A ballyhooed plan to redraw school district lines in Wilmington and increase state funding for city students may be headed toward stalemate.
This after the Wilmington Education Improvement Committee (WEIC) refused Wednesday to change one word in its original redistricting proposal, despite requests to that end from the Delaware State Board of Education. WEIC, a collection of local administrators and advocates assembled by Governor Jack Markell, instead voted 15-6 to resubmit its original plan to the state board.
Last week at its regular monthly meeting, the state board approved that plan, but only on the condition that a single word be changed. The word change would have given the state board more authority in deciding whether or not to halt the redistricting plan mid-stride.
WEIC members felt the change would have allowed the state board to keep the redistricting plan afloat even if sufficient state money wasn’t available to ensure a steady roll out. They feared districts involved in the plan could be left hanging. WEIC members instead favored a so-called “kill switch,” language that would halt the redistricting plan automatically if “necessary and sufficient funding” wasn’t made available by the state’s General Assembly.
“It puts our district and the other districts at too much risk of an unfunded mandate,” said Joseph T. Laws, president of the Colonial School District, one of four traditional school districts serving Wilmington students.
Per Wednesday’s vote, the original, unchanged WEIC redistricting plan now heads back to the State Board of Education, which must approve it before March 31. If it does not approve the plan before then, the state board’s authority to redraw school district lines in Wilmington will expire.
WEIC’s vote is now the latest volley in an escalating political battle, one that threatens to derail a plan many have called the most ambitious attempt to reform Wilmington’s education landscape in 40 years.
The WEIC redistricting plan has two major prongs.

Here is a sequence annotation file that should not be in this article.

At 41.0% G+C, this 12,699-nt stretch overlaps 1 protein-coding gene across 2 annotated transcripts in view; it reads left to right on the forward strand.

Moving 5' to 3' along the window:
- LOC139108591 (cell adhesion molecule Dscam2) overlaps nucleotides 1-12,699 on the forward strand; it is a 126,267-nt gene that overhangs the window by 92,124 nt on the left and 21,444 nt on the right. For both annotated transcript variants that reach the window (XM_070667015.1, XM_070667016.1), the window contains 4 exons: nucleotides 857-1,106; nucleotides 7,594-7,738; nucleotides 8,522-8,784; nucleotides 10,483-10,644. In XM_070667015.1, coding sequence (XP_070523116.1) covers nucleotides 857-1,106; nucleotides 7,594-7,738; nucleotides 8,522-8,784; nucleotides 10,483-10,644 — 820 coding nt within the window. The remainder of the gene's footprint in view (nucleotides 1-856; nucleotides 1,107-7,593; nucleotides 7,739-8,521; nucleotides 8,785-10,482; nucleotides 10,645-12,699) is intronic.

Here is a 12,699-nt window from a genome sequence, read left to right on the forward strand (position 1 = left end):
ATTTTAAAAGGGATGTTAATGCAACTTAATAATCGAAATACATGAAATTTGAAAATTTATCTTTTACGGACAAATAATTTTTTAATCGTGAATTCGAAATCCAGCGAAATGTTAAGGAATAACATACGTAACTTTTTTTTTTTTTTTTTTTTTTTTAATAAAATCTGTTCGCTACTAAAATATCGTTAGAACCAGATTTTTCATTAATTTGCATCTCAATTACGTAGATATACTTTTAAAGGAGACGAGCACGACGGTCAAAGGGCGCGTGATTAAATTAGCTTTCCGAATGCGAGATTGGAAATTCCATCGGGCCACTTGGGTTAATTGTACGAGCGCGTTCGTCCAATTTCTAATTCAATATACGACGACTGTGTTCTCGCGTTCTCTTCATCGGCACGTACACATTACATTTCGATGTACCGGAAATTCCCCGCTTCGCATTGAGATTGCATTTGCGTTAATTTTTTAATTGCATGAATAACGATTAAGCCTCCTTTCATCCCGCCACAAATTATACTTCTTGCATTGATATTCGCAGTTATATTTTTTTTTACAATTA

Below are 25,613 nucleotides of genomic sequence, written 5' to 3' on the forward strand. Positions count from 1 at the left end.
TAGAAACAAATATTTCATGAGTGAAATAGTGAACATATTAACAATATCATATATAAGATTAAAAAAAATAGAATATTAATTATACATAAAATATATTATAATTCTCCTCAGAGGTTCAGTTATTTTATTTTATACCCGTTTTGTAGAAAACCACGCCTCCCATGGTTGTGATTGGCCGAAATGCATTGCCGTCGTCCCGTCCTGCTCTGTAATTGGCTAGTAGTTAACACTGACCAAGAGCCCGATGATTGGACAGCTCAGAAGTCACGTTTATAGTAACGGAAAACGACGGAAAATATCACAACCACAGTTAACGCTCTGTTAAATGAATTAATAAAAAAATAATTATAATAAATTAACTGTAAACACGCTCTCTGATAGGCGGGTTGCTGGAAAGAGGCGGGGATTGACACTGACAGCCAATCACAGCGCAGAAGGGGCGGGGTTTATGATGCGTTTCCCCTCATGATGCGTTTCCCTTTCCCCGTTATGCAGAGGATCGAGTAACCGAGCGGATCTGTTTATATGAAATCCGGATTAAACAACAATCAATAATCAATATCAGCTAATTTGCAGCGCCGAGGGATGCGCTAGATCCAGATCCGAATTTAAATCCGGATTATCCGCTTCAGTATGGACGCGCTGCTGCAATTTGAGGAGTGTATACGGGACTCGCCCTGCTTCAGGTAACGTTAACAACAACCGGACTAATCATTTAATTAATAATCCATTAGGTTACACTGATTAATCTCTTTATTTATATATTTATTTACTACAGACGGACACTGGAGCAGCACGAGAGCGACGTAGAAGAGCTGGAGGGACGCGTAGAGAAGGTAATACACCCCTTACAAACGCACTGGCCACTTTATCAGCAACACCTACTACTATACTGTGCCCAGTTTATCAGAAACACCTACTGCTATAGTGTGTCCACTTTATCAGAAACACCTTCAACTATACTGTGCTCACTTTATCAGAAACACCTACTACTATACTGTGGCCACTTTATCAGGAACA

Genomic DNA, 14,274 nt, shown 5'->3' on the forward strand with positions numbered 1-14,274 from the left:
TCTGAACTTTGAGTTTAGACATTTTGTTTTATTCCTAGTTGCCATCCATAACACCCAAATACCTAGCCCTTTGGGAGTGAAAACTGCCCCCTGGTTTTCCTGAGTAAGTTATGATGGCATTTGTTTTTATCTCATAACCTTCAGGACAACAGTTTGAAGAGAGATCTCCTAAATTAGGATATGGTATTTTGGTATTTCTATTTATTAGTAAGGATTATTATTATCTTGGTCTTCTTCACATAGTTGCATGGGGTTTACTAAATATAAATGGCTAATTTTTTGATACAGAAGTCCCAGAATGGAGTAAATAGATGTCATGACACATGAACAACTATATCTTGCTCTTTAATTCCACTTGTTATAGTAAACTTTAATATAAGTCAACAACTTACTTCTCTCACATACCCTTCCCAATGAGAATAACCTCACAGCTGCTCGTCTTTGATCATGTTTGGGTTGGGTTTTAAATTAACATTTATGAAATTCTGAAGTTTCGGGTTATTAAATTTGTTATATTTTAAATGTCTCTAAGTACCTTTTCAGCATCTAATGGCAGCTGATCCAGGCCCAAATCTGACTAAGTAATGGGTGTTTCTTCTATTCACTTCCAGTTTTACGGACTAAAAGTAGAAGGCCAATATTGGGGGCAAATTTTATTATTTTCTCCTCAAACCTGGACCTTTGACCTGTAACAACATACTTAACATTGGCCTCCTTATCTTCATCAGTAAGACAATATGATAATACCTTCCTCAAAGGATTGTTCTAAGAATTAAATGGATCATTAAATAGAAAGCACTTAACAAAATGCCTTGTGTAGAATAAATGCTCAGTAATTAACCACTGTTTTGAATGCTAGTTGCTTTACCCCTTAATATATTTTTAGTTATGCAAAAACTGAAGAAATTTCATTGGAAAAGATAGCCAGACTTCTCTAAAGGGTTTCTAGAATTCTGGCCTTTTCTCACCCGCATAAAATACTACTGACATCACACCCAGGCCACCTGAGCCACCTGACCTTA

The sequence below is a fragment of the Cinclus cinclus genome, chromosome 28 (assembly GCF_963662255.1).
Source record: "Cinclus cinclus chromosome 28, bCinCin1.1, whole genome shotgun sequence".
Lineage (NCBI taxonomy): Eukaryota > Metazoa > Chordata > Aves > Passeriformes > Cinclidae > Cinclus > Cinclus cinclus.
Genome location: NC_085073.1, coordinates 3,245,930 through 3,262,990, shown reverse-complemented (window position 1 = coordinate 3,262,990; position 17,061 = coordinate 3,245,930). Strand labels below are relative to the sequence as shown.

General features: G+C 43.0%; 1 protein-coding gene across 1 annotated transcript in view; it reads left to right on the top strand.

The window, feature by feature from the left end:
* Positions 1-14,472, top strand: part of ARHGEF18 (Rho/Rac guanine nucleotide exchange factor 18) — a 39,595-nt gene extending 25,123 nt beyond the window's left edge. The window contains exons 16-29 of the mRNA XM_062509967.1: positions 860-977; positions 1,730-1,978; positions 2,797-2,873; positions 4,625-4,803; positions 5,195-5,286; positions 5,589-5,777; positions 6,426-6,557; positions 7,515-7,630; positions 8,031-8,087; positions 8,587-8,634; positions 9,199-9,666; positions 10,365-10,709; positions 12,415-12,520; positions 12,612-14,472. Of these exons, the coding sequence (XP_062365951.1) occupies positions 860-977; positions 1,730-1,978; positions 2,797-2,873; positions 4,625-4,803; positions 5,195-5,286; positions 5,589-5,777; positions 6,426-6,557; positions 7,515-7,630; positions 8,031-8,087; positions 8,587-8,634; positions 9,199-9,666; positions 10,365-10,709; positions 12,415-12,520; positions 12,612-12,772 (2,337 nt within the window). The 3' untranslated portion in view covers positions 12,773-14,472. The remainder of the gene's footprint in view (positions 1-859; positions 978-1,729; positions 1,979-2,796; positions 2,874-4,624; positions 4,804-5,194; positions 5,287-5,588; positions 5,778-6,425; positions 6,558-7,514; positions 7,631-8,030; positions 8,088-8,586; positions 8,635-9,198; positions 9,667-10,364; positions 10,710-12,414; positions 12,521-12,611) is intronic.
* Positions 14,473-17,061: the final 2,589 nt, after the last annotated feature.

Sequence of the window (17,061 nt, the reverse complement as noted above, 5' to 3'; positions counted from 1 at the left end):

First, it calls for the Christina School District to leave Wilmington and for its students to be transferred to the neighboring Red Clay Consolidated School District. That shift would place a slight majority of Wilmington students in Red Clay. Advocates of the plan say this part is crucial to creating accountability and uniformity in a city that has been split into four traditional school districts since an early 1980s desegregation plan.
Second, WEIC’s plan demands a weighted funding formula whereby low-income students and English Language Learners would receive a greater share of state money.
State board members have long been skeptical of the plan, mostly because they say it doesn’t clearly define how those changes would improve classroom learning. They also want to insert language that would give future iterations of the state board increased power over the plan’s future fate.
At the moment, the WEIC proposal says the state board “shall” suspend implementation of the redistricting plan “if necessary and sufficient funding and transition supports are not provided.” The state board approved the WEIC plan last week, but on the condition that the word “shall” be changed to “may.”
The state board rendered its conditional approval by a 4-3 vote. The original plan–without the wording change–failed 3-4.
State board members defended their conditional approval two ways.
First, they said the language would give future boards the necessary power to survey the situation if needed money isn’t available, rather than just killing it outright.
“In our mind this is an unnecessary kill switch,” said state board president Teri Quinn Gray in remarks to the WEIC on Wednesday. She said the clause provides an “easy and expeditious way out” that “serves no one.”
State board members also argued, however, that if a “kill switch” were attached to money concerns there should also be one related to results. In other words, there should be some language that halts the redistricting plan if the extra money isn’t improving student outcomes.
“We must allow ourselves to set progress and measures around student indicators,” said Gray. “We do not want unfunded mandates or funded prerogatives.”
Gray’s argument did not sway WEIC members, who say the possibility of a “unfunded mandate” is anathema to the districts involved in the redistricting plan. By sending the plan back unchanged, WEIC members are essentially wagering they can change at least one state board member’s mind before the March 31 deadline.
The state board is scheduled to meet next on Thursday, March 17. WEIC members floated the idea of a special convening of the state board prior to that. Gray said it was something the board could consider.
If the state board ultimately approves the WEIC plan–or some version of it–the proposal would then head to the state legislature. The General Assembly would have to approve the plan and earmark money for it to move forward. So too would Governor Jack Markell before even the first stages could begin.
As constructed, the WEIC redistricting plan doesn’t call for any schools to change district hands until 2018.